Dateline February 75th:
The CEO of Groundhog, Inc., has looted the company coffers and absconded to Belize. Company representatives have stated that Mr. Hog's actions were aparently motivated by recent death threats. The company is now more than four weeks behind their stated delivery date for "Spring" which had already been pushed back by six weeks from the original delivery date.
Peculiar circumstances led me into a Hot Topic in a mall in Elyria, OH. One of the two counter people was wearing a Frankenstien's Monster button, and we talked about this being the bicentennial year. On a whim, I asked if they were readers; both were non-commital. Then I said, "Tell me what you think of this; it's the back cover blurb from a novel." And then I recited the blurb mock-up from "Fiddler's Rose". Their faces lit up and they said a number of nice things, all of which seemed too startled to be insincere. I felt pretty good about that.
"How about this: I won't complain if you call me a Christian, and you won't complain if I call you a Buddhist."
Living at the intersection of "math head" and "fantasist" takes me to some REALLY interesting places. Because I have a firm belief that real world physics should apply except when EXPLICITLY contradicted, I find myself needing to know as much about the flight characteristics of real world creatures as possible, so that I can figure out how much magical hand waving is necessary to get where I want to go.
Consider the following fragment from "Fiddler's Rose":
“In the first chapter, the author talks about how hideously dangerous flying is. And then he talks about the fact that the standard sorcerer's flight spell... is crippled by safety features, because its forerunner was fatal three times out of four... It would seem that it is really easy to get dead when you are traveling at ninety miles an hour.”
I didn't just pull that 90 mph figure out of my hat. IF an average human has enough vertical thrust to get airborne plus 5%, he can parlay that 5% spare vertical thrust into a quarter gee of lateral thrust, and a quarter gee of lateral thrust will get you 90 mph. As it happens, I have been over that particular path so many times that I can reconstruct it from memory on demand.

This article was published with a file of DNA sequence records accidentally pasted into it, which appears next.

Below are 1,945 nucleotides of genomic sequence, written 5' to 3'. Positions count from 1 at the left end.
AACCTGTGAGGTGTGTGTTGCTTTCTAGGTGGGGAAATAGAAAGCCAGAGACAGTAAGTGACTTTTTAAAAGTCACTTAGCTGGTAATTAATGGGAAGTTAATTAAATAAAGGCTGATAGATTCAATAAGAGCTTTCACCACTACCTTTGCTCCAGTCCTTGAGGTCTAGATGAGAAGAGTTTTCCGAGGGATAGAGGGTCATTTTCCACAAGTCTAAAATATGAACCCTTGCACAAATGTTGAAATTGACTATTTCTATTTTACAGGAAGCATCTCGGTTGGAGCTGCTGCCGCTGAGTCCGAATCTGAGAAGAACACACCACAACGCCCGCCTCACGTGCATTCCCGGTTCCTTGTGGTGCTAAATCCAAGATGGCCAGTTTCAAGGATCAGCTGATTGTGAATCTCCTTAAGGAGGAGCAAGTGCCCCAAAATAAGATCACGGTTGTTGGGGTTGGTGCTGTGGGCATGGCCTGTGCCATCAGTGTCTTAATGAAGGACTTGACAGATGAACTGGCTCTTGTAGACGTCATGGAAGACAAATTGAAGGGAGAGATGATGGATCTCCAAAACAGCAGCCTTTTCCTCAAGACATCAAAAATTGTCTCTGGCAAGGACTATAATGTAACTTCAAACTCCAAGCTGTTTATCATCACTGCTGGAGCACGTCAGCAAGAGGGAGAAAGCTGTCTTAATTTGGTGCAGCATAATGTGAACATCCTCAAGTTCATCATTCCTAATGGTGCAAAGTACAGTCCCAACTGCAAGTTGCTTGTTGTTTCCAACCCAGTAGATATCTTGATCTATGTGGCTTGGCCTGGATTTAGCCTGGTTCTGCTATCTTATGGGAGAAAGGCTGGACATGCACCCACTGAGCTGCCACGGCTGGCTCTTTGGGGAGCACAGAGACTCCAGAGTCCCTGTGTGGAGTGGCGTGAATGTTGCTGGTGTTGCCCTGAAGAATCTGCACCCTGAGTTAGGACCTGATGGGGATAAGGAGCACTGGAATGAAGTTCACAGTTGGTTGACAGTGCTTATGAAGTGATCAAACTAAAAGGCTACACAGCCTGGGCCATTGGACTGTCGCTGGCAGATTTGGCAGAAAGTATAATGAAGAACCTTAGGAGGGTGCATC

This brings up the image below, which is the result of following that path a bit farther down the road to insanity. It is a histogram of the weight, wing loading, and cruise speed of both biological and mechanical aircraft, mapped onto log-log paper, with a trend line. The scale at the top is the square of the scale at the bottom, and the scale on the left is the cube of the scale at the bottom, and the trend line has a slope of two. Which is to say that cruising speed is proportional to the square root of wing loading, and is also proportional to the sixth root of mass.
And only about 1% of this is going to actually end up in the book, because I am not a fool. But it's there, and it is just SO cool...
Kevin Matchstick has a baseball bat again.
(It's about time.)
Life in my household:
Dementia: I've been reading spoilers for the "Avengers" movie. Want to know who dies?
Hyena: Huh? Won't that screw up "Agents of Shield"?
Dementia: What? You thought I was talking about the NEW one?
Hyena's brain locked up, and he fell to the floor in slow motion; Dementia just grinned.
Got talked into doing a D&D 5e demo. Knew better. Should have said no. Forgot about it.
Got reminded it was coming up. Should have cancelled. Panicked, spent several hours I didn't have getting ready for it.
Showed up, apologized profusely, turned around and went home.
Should have just said no.
I have been saying for years that I am a lousy game master, and have realized that this is not true. I am, in all likelihood, a mediocre game master, but I find the act of running a game so unpleasant that the difference doesn't matter. I came closer today than I have for thirty years. I think I have finally learned my lesson.
I can PLAY anything (though D&D is never my first choice); it's running the game that I can't handle. If I enjoyed doing it I would do it more, and get better at it, but recreational activities that make me unhappy make no sense.
A big part of my problem is the GMing pulls from the same reservoir of creative energy that writing does, and for me writing will always come first.
From Daniel Schwartz:
Stan J. Koy - do you realize it has been 23 years since you left Stanley Smith and Kraft? I was chatting with a friend who never realized I was a security guard at one point in time. I got thinking about that and realize it was about this time of year (March more than likely) you left, I became the Lt. It was only people like Paul Haynie who kept me sane (and that says something if Paul is the one who kept me sane).
Went to bed last night deeply afraid that the soap bubble had burst. 1400 words later, pretty sure that it hasn't.
"I visualize a time when we will be to robots what dogs are to humans, and I'm rooting for the machines."
-- Claude Shannon, American mathematician (1916-2001)
I don't know squat about this fellow, but I think I need to know more. (I do know that today is his birthday. Also Willie Nelson.)
I was putting together some loaner dice sets for the Saturday demo that didn't happen, and found these in the sack of D6s. They were a gift from one or both of the Lortz brothers in either late 1976 or early 1977. There's nothing special about them at all, but that doesn't make them any less precious. (The image is of a pair of green six sided dice with white pips.)